According to most Washington observers, debate on how best to reform or restructure the Social Security system will soon begin. No doubt it will be a lively discussion, for the mythology and lack of understanding of how the system works is very pervasive. Hopefully, one result will be a better understanding of the program by lawmakers and the public.
As I understand the major proposal, the objective is to produce a better return on the deposits of future retirees. At the outset, it should be noted that this is a specious assumption and the reason can be found on the bottom of many Coke bottles: “No DepositNo Return.” There is no deposit, or fund, standing to the credit of any individual at the present time and therefore there is also no “return.” The often maligned trust funds, which do earn interest, are simply a mechanism to balance the inflow of revenue and outflow of benefits in years when they do not match. Changing the system to create individual accounts is a major shift in both economics and philosophy.
Because such a proposal is a dramatic change, the debate needs to address important and difficult questions. In many respects, questions are more important than answers. If you ask the wrong question, even if it is answered correctly, you are still on the wrong track. In that spirit, I would like to lift up a few questions that should be asked and hopefully the answers will be forthcoming.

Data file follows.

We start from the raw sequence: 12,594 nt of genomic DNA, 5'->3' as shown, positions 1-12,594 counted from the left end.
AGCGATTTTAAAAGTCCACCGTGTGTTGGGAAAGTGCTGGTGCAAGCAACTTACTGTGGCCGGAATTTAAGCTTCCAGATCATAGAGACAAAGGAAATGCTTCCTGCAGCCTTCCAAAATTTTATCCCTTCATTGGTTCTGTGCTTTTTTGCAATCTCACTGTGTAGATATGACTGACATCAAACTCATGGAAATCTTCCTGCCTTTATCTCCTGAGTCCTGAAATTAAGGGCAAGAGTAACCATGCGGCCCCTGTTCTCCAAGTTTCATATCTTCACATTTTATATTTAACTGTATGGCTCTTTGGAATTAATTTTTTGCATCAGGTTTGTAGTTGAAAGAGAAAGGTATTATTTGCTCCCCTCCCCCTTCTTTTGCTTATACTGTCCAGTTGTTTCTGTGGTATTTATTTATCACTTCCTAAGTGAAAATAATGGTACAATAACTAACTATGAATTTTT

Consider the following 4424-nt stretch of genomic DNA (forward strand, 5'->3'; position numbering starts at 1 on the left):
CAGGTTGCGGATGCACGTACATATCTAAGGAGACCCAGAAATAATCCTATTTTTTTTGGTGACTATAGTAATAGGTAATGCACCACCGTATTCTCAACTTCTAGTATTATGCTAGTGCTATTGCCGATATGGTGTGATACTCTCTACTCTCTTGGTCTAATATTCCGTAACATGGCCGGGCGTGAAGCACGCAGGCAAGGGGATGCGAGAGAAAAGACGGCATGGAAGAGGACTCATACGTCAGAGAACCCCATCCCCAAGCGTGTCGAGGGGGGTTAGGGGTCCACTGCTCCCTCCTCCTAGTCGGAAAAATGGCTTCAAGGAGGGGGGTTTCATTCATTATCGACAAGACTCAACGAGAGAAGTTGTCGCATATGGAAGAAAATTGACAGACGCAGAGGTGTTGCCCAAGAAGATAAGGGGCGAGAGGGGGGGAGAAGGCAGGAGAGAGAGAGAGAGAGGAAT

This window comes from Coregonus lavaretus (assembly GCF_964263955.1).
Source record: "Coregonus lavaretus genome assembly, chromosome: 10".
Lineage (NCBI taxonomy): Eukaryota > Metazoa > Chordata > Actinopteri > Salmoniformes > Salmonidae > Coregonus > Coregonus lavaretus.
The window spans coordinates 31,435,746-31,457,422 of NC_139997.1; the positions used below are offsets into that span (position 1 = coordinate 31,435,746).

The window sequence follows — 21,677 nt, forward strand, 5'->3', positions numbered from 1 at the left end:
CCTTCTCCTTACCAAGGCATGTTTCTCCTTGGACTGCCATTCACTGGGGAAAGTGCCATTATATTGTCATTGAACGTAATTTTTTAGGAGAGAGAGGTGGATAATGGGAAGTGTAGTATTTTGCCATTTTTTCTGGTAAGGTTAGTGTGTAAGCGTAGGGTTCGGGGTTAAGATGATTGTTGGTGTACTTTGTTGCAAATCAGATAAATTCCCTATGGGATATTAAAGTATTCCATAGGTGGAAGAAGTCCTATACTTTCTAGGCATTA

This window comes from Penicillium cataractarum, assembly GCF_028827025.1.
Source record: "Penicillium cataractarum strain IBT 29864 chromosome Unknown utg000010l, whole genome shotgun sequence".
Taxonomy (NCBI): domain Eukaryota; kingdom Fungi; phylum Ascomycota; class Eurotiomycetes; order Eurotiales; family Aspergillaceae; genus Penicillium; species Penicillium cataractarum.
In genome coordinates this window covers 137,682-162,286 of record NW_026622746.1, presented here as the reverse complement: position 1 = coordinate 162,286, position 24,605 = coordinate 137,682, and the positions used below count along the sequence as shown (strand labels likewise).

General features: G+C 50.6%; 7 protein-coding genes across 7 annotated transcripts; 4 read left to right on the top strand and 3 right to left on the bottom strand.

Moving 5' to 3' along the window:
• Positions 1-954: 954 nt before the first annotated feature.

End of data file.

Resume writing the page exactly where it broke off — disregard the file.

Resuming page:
When you move from a plan that has no vested individual accounts to one that provides them, there is a cost. It is somewhat analogous to a person converting a term life insurance policy to whole life. Costs for converting the Social Security system, creating individual accounts with some of the revenue, range from $1 trillion to $2 trillion, by some estimates. Therefore, the big question to be answered iswho pays for this?
Will taxes be raised for participants with special accountsmuch like converting from term to permanent insurance? If taxes remain the same, will participants trade part of their survivor and disability benefits for better retirement benefits? If neither of these options are acceptable, then that leaves the general fund footing the bill. Where will that money come from?
In the event individual accounts within Social Security become a reality, then equally vexing questions arise in regard to their management. Accounting and administrative costs associated with millions of small accounts would likely absorb much of the gain that might be achieved. Therefore, it is most likely these accounts would be pooled much like a 401(k). And how would that work?